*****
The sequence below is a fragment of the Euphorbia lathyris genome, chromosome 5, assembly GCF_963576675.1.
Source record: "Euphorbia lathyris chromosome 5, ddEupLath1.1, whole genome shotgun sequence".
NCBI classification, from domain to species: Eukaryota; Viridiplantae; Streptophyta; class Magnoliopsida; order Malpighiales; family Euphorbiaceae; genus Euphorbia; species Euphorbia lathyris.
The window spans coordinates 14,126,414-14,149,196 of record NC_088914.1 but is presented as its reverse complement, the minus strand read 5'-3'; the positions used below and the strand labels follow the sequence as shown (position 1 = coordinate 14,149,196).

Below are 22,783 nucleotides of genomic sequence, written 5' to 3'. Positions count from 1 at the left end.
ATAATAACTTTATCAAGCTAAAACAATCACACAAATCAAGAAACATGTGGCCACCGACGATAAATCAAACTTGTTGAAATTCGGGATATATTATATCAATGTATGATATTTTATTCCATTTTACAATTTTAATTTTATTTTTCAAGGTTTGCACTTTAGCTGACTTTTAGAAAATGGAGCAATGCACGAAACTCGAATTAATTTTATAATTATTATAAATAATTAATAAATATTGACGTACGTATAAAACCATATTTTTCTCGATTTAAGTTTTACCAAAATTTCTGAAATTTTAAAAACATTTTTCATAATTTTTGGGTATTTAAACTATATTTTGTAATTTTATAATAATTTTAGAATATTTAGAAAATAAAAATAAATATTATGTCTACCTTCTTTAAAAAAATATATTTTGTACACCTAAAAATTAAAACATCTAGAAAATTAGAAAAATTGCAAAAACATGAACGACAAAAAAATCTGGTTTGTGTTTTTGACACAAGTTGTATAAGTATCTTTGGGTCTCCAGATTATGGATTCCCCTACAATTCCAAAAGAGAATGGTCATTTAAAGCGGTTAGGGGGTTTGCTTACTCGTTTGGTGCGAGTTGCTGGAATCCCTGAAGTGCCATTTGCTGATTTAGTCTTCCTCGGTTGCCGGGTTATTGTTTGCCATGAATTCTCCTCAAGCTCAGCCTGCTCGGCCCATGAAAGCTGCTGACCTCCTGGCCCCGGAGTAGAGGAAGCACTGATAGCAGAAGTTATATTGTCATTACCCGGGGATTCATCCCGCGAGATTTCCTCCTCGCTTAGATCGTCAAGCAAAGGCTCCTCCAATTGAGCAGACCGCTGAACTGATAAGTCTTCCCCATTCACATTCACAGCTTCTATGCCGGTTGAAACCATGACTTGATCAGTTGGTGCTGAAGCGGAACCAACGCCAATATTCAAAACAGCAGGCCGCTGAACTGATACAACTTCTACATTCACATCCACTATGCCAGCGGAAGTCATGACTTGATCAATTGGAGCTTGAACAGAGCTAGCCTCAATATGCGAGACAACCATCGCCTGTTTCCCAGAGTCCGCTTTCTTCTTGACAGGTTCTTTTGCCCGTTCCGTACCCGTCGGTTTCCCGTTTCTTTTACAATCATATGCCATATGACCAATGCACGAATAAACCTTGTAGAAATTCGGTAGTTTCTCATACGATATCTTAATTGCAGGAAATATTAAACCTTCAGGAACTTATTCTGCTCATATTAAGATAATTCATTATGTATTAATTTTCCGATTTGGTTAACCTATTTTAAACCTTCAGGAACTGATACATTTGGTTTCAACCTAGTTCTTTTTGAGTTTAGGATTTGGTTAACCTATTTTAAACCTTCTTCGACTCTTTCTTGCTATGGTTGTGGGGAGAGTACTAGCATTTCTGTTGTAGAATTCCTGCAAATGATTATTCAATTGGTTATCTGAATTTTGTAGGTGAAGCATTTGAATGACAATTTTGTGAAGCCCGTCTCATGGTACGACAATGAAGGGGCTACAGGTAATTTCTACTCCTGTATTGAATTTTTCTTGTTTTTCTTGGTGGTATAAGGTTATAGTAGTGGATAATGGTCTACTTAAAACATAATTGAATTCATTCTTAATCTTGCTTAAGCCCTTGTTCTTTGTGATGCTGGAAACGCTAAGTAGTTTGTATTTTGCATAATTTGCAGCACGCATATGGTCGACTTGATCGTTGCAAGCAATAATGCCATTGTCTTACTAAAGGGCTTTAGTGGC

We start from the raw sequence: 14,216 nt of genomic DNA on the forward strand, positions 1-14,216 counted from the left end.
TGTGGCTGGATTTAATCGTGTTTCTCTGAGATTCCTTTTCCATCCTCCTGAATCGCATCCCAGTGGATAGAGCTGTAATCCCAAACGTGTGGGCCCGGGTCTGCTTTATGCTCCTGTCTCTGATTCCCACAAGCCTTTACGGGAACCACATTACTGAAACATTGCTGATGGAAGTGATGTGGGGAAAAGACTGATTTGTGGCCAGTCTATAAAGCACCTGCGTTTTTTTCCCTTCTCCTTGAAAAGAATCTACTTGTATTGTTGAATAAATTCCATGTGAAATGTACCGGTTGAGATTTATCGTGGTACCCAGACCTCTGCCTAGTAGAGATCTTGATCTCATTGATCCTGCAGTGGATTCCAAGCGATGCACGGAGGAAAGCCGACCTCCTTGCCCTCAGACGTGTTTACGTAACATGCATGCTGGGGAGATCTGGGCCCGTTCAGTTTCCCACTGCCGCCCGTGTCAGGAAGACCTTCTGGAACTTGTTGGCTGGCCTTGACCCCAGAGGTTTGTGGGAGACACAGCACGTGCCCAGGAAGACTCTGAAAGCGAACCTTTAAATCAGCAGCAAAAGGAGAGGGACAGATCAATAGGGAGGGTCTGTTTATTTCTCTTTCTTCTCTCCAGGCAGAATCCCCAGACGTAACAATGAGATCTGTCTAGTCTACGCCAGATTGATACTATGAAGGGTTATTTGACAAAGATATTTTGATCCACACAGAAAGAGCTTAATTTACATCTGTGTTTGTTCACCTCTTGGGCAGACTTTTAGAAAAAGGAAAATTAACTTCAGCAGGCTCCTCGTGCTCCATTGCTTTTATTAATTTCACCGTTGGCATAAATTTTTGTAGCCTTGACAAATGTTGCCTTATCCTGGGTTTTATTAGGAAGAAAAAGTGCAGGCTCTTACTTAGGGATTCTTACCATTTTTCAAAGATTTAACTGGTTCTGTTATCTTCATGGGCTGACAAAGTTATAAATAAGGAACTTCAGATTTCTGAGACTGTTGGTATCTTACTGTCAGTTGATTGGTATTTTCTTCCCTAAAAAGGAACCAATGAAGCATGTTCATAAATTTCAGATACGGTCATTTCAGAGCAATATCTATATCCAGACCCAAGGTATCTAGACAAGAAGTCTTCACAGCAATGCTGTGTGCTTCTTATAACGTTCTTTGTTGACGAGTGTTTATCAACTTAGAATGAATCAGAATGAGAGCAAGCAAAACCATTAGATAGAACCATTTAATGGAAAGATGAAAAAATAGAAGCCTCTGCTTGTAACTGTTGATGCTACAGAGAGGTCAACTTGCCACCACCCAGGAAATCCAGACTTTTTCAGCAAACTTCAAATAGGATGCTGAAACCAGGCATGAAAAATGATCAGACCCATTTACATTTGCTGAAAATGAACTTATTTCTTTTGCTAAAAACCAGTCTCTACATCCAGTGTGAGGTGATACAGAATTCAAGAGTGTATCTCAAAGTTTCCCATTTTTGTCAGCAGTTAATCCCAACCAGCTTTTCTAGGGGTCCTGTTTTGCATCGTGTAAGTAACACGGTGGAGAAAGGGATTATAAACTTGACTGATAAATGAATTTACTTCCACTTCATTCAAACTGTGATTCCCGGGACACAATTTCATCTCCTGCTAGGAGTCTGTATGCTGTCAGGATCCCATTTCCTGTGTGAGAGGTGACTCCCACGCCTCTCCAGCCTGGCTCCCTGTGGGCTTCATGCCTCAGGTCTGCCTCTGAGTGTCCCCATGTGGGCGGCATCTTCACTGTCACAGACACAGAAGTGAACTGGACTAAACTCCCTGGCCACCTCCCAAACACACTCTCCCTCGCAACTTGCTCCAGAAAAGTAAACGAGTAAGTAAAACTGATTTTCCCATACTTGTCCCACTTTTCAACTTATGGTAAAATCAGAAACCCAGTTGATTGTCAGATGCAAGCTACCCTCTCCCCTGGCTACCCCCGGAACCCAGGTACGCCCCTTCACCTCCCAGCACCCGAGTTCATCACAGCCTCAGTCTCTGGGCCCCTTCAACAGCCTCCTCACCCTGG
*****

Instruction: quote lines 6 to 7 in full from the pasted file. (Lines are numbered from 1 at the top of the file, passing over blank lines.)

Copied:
ATAATAACTTTATCAAGCTAAAACAATCACACAAATCAAGAAACATGTGGCCACCGACGATAAATCAAACTTGTTGAAATTCGGGATATATTATATCAATGTATGATATTTTATTCCATTTTACAATTTTAATTTTATTTTTCAAGGTTTGCACTTTAGCTGACTTTTAGAAAATGGAGCAATGCACGAAACTCGAATTAATTTTATAATTATTATAAATAATTAATAAATATTGACGTACGTATAAAACCATATTTTTCTCGATTTAAGTTTTACCAAAATTTCTGAAATTTTAAAAACATTTTTCATAATTTTTGGGTATTTAAACTATATTTTGTAATTTTATAATAATTTTAGAATATTTAGAAAATAAAAATAAATATTATGTCTACCTTCTTTAAAAAAATATATTTTGTACACCTAAAAATTAAAACATCTAGAAAATTAGAAAAATTGCAAAAACATGAACGACAAAAAAATCTGGTTTGTGTTTTTGACACAAGTTGTATAAGTATCTTTGGGTCTCCAGATTATGGATTCCCCTACAATTCCAAAAGAGAATGGTCATTTAAAGCGGTTAGGGGGTTTGCTTACTCGTTTGGTGCGAGTTGCTGGAATCCCTGAAGTGCCATTTGCTGATTTAGTCTTCCTCGGTTGCCGGGTTATTGTTTGCCATGAATTCTCCTCAAGCTCAGCCTGCTCGGCCCATGAAAGCTGCTGACCTCCTGGCCCCGGAGTAGAGGAAGCACTGATAGCAGAAGTTATATTGTCATTACCCGGGGATTCATCCCGCGAGATTTCCTCCTCGCTTAGATCGTCAAGCAAAGGCTCCTCCAATTGAGCAGACCGCTGAACTGATAAGTCTTCCCCATTCACATTCACAGCTTCTATGCCGGTTGAAACCATGACTTGATCAGTTGGTGCTGAAGCGGAACCAACGCCAATATTCAAAACAGCAGGCCGCTGAACTGATACAACTTCTACATTCACATCCACTATGCCAGCGGAAGTCATGACTTGATCAATTGGAGCTTGAACAGAGCTAGCCTCAATATGCGAGACAACCATCGCCTGTTTCCCAGAGTCCGCTTTCTTCTTGACAGGTTCTTTTGCCCGTTCCGTACCCGTCGGTTTCCCGTTTCTTTTACAATCATATGCCATATGACCAATGCACGAATAAACCTTGTAGAAATTCGGTAGTTTCTCATACGATATCTTAATTGCAGGAAATATTAAACCTTCAGGAACTTATTCTGCTCATATTAAGATAATTCATTATGTATTAATTTTCCGATTTGGTTAACCTATTTTAAACCTTCAGGAACTGATACATTTGGTTTCAACCTAGTTCTTTTTGAGTTTAGGATTTGGTTAACCTATTTTAAACCTTCTTCGACTCTTTCTTGCTATGGTTGTGGGGAGAGTACTAGCATTTCTGTTGTAGAATTCCTGCAAATGATTATTCAATTGGTTATCTGAATTTTGTAGGTGAAGCATTTGAATGACAATTTTGTGAAGCCCGTCTCATGGTACGACAATGAAGGGGCTACAGGTAATTTCTACTCCTGTATTGAATTTTTCTTGTTTTTCTTGGTGGTATAAGGTTATAGTAGTGGATAATGGTCTACTTAAAACATAATTGAATTCATTCTTAATCTTGCTTAAGCCCTTGTTCTTTGTGATGCTGGAAACGCTAAGTAGTTTGTATTTTGCATAATTTGCAGCACGCATATGGTCGACTTGATCGTTGCAAGCAATAATGCCATTGTCTTACTAAAGGGCTTTAGTGGC

We start from the raw sequence: 14,216 nt of genomic DNA on the forward strand, positions 1-14,216 counted from the left end.